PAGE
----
After two years of the pandemic, companies are still figuring out what a productive and connected workplace looks like. Most companies offer flexible hybrid work arrangements, perhaps influenced by studies showing employees are happier when they can work from home. However, top businesses recently have introduced their return to work (RTO) plans that state unequivocally to be present at the office “X days” a week. The hybrid workplace, where employees alternate between the office and remote sites and use office and personal devices, gives workers more freedom but poses serious security risks. This article by Galen Gruman at Computerworld speaks about how IT must adapt to a hybrid workplace that can handle security risks posed by your personal device.
Employees Using Their Personal Devices
Companies may charge employees to provide all office equipment for their home setup, including approved computers, routers, phones, and peripherals. Many businesses will be more accommodating than that, formally or informally, for example, by providing laptops to workers while allowing them to use their own computers, peripherals, and potentially even their own desktops. However, regulations will be required to specify what tools employees must have and what they are free to add.
Regardless of who owns the hardware, this will primarily provide the remote worker’s computing environment through secured cloud services. Every IT department must ensure it understands the ramifications of a potential mix of business and personal devices for software licensing and expenses.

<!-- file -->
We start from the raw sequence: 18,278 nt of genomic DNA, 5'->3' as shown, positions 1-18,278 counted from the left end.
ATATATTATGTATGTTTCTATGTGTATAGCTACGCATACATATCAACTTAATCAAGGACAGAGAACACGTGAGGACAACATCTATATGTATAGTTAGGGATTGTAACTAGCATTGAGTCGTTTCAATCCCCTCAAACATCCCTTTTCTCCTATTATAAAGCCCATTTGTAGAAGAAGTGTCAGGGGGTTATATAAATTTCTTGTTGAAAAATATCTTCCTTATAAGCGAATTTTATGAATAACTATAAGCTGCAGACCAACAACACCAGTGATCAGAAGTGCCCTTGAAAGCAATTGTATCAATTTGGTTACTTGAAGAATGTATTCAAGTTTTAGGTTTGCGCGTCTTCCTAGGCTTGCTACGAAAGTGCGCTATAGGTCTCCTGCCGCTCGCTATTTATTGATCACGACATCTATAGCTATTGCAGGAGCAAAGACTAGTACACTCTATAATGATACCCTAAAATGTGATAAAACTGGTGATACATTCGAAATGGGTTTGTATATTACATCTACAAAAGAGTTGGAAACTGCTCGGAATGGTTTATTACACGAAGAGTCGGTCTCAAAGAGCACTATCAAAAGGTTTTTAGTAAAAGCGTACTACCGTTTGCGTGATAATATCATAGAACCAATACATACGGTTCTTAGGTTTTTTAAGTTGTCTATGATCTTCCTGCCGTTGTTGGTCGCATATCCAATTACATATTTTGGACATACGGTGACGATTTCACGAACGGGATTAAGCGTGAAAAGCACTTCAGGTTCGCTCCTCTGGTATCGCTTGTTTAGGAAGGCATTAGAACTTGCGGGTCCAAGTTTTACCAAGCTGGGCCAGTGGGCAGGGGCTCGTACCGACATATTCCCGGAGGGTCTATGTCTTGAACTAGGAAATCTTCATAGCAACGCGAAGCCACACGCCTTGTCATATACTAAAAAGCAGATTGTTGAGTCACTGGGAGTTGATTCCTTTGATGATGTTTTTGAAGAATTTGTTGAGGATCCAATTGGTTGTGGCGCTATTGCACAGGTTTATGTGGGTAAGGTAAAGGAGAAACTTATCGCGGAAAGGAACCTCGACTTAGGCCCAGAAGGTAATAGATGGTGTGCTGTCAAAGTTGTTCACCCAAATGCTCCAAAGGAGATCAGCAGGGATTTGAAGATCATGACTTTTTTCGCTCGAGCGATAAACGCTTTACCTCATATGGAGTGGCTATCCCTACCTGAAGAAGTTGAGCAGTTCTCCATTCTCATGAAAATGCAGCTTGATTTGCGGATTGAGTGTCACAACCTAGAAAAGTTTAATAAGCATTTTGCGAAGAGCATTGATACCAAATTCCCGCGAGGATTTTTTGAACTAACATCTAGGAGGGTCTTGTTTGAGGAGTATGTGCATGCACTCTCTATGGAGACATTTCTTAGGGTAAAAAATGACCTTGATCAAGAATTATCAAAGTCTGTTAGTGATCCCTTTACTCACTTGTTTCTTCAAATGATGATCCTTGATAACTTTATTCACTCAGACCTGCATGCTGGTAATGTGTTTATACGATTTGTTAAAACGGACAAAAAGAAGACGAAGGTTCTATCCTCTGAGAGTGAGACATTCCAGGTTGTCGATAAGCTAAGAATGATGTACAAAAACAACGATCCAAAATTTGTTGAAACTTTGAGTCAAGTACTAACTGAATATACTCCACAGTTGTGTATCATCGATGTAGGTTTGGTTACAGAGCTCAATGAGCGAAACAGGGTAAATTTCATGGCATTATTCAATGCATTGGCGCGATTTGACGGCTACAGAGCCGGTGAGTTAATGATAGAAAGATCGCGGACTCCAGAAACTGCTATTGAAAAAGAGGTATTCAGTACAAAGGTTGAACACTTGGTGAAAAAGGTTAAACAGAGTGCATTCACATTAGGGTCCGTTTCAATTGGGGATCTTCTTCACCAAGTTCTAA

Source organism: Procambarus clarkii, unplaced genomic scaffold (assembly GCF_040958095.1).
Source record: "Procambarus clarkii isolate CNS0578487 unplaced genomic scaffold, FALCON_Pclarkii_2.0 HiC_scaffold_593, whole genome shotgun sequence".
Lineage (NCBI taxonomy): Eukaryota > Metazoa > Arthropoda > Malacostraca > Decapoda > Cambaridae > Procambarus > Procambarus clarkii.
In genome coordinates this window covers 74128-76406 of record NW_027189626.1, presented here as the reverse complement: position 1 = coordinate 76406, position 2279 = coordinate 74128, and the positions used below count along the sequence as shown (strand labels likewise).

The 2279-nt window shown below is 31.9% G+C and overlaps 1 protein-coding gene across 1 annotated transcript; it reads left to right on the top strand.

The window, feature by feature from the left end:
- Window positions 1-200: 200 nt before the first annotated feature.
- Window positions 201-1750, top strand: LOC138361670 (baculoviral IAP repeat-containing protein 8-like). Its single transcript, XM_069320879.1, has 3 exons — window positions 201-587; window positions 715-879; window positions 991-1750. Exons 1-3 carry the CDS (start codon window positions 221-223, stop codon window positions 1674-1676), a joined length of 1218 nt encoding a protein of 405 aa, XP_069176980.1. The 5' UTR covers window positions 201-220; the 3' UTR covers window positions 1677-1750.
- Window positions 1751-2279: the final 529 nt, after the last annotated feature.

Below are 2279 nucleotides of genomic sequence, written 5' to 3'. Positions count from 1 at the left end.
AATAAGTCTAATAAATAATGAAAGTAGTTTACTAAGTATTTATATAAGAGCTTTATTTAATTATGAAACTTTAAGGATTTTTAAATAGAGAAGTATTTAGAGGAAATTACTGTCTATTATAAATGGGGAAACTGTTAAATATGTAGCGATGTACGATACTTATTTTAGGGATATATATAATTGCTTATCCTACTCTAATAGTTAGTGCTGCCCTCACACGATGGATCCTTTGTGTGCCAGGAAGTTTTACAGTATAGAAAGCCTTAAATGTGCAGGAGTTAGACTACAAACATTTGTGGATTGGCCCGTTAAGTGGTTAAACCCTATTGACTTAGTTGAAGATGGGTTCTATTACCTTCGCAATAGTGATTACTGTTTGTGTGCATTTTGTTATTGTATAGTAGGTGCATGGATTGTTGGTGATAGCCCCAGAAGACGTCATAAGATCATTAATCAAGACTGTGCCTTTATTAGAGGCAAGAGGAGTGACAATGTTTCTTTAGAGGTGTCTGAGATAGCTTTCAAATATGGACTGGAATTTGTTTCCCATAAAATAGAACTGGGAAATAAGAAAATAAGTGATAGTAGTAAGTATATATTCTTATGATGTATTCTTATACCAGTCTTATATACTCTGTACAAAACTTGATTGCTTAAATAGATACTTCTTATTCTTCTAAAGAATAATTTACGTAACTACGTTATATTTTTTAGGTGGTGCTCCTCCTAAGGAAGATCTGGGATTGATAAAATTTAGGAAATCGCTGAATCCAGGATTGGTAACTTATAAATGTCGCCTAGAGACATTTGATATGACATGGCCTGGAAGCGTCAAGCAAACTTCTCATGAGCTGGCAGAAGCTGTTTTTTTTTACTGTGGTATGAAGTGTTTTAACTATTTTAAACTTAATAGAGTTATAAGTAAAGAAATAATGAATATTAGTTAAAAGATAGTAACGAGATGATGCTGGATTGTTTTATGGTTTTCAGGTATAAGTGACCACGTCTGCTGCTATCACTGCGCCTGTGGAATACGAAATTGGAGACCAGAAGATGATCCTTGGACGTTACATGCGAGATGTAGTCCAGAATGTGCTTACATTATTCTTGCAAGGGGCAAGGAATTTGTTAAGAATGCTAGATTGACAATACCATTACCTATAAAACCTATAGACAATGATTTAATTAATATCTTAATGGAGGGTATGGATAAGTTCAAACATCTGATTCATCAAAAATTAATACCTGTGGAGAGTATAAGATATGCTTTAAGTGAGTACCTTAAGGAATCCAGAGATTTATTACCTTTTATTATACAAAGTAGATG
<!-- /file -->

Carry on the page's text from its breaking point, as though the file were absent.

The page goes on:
Steps to Build Security Inclusive of Your Personal Device
Restructure corporate system access schedules – IT must consider supporting the reality that many employees must divide their time between work and personal hours because they interweave official and personal matters throughout the day. Therefore, IT should offer anytime access to business systems, where admission is currently unduly constrained by the time of day, and extend tech assistance hours.
Forrester’s analyst Hewitt observes that some managers lack sufficient experience and are accustomed to top-down directive management. In contrast, supportive management makes an effort to help achieve the desired outcome. In situations where burnout is an issue, IT may employ activity tracking tools to find people working too much to alert management and HR to potential danger zones. Fortunately, according to Gartner’s Adnams, after the initial crisis brought on by the lockdowns subsided, many employees began to work more sane hours, utilizing strategies like time blocking to prevent burnout.
The author also speaks about strengthening security and transitioning to cloud and security solutions that take care of personal devices too and undergoing digital transformation.
To read the original article, click on https://www.computerworld.com/article/3600279/how-it-must-adapt-to-the-emerging-hybrid-workplace.html?page=2
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